Perhaps the most interesting thing about this messaging system is the way in which the data is transferred. You can pass any primitive data type (string, number, Boolean, null, or undefined) as well as any instance of Object or Array that isn’t part of the DOM or the BOM. The tricky part is that the values appears to be passed directly through, such as:

//on page
var worker = new Worker("worker.js");

//receive message from the worker
worker.onmessage = function(event){
    alert(event.data.name);   //"Nicholas"
};

//send object to the worker
worker.postMessage({ name: "Nicholas" });

//in worker.js
//receive message from the page
self.onmessage = function(event){

    //send message back to the page
    var name = event.data.name;   //comes through fine!
    this.postMessage(event.data);

};

This code passes an object back and forth between the page and a web worker. You’ll note that the name property is accessible in both locations. This gives the appearance that the object is being passed directly through to the worker and then back. In reality, this can’t happen because the worker is in its own detached scope. What actually happens is that the value is serialized as it passes through and then deserialized on the other side. The page and the worker cannot share an object instance, only the data represented in the object. Firefox actually implements this by JSON-encoding the value and then JSON-decoding it on the other side. The end result is that a duplicate of the original data is created.

Better messaging

At first glance, the messaging system seems a bit too simple, with postMessage() just accepting a single argument to pass through. Passing a primitive value seems to be a poor way of communicating because there’s no context. I’ve now taken to passing objects all the time so I can provide better context as to the reason. Example:

//on page
var worker = new Worker("worker.js");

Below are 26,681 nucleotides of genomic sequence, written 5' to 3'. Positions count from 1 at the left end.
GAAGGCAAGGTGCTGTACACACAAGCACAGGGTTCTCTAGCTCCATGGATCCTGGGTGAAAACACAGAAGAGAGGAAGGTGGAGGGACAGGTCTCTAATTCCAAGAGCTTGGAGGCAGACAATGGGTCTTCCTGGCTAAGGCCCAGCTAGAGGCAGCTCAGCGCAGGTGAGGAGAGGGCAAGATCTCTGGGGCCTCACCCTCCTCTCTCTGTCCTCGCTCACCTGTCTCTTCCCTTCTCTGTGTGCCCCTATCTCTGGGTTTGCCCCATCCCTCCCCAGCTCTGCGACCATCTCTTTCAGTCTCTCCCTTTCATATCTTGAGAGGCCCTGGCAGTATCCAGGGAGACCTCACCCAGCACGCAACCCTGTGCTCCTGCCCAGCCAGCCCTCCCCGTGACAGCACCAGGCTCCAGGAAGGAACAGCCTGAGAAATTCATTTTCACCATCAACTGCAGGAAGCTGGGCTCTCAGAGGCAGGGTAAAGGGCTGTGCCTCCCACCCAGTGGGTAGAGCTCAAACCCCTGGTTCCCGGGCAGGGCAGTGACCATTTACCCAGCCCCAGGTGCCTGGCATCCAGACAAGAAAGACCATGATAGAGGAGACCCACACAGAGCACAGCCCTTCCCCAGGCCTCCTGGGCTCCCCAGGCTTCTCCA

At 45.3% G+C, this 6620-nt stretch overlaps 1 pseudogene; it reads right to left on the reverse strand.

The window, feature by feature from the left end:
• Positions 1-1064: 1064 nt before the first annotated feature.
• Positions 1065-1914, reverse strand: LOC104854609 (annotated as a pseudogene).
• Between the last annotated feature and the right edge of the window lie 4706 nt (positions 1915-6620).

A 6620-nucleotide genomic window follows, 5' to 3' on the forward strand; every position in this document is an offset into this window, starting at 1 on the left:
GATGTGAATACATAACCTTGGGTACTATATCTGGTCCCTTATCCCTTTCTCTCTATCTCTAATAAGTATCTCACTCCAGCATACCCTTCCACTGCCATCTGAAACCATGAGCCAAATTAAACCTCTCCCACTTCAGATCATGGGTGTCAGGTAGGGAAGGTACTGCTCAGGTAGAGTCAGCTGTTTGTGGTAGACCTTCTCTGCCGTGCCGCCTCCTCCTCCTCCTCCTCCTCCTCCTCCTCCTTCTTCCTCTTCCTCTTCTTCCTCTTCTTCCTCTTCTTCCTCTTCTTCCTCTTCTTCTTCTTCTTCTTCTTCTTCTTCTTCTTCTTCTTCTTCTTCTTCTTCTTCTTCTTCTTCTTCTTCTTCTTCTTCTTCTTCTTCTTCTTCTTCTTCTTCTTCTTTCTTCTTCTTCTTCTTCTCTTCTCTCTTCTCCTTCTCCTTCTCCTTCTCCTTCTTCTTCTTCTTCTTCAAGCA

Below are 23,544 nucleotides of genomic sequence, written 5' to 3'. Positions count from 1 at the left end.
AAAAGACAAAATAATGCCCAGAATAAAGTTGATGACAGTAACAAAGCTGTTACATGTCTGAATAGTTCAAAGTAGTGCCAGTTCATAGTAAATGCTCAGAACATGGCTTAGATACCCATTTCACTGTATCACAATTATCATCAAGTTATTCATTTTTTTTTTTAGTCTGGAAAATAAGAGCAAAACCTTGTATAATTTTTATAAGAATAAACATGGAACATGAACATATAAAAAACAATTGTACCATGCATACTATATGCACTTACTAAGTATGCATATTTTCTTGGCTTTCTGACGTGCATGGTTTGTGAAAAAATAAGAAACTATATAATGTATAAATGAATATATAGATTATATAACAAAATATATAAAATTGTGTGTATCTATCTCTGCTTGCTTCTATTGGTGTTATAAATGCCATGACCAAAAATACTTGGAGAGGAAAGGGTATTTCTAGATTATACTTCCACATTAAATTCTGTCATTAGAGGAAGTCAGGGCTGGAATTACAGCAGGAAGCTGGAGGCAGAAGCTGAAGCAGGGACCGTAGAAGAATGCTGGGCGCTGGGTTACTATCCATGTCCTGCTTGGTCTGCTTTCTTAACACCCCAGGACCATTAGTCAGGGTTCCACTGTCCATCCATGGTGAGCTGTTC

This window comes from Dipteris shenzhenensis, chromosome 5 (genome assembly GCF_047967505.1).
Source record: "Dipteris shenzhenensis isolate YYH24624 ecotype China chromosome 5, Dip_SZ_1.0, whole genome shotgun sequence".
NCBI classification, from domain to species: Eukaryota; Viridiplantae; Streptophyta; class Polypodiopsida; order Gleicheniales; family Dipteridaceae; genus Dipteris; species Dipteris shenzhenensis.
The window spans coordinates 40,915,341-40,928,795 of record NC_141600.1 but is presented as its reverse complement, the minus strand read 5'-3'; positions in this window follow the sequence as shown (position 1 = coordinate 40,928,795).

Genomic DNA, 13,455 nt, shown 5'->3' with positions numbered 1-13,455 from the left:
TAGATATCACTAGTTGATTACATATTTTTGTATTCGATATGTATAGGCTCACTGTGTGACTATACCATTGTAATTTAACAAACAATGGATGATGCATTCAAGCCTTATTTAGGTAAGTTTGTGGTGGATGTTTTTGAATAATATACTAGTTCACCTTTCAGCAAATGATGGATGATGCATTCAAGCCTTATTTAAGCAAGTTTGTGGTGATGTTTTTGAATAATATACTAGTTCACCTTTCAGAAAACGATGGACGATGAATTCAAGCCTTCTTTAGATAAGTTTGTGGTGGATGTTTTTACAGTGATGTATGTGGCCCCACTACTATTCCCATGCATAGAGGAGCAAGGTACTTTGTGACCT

//send object to the worker
worker.postMessage({
    type: "first",
    data: "Nicholas"
});

//send object to the worker
worker.postMessage({
    type: "last",
    data: "Zakas"
});

//in worker.js
//receive message from the page
self.onmessage = function(event){

    //determine what to do
    switch(event.data.type){
        case "first":
            //do something
            break;
        case "last":
            //do something else
            break;
        //and so on...
    }
};

By always passing an object with some contextual data, your worker knows what to do with the data it received.

Wrap-up

Workers seem like an interesting feature in browsers that may ultimately prove useful. It’s going to take a while for web developers to full grasp the idea of data-centric JavaScript that can be done in a worker versus DOM-centric JavaScript that cannot. I’m not completely convinced of worker usefulness in most web applications at this point, however. The majority of examples floating out there seem cool but aren’t things that JavaScript will or should be doing in a web application. I haven’t yet come across an instance where I’ve said, “oh man, if only web workers were widely supported, this would be easy,” and so I wonder if that day will come or if workers will be relegated to the domain of proofs-of-concept without practical applications.

Disclaimer: Any viewpoints and opinions expressed in this article are those of Nicholas C. Zakas and do not, in any way, reflect those of my employer, my colleagues, Wrox Publishing, O'Reilly Publishing, or anyone else. I speak only for myself, not for them.